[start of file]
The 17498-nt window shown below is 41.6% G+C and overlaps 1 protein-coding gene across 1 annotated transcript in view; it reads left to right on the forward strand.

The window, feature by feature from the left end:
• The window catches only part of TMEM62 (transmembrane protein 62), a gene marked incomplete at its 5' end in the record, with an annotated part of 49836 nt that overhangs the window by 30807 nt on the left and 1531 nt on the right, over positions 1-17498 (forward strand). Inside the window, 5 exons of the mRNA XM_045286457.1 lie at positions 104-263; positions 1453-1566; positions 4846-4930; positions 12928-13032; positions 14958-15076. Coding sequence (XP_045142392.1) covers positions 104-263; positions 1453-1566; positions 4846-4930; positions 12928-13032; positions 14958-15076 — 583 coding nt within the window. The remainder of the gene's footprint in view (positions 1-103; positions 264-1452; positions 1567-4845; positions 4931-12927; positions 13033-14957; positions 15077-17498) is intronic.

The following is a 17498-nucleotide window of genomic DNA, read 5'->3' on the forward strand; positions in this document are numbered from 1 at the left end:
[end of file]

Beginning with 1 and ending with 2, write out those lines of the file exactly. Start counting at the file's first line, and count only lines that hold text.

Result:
The 17498-nt window shown below is 41.6% G+C and overlaps 1 protein-coding gene across 1 annotated transcript in view; it reads left to right on the forward strand.

The window, feature by feature from the left end: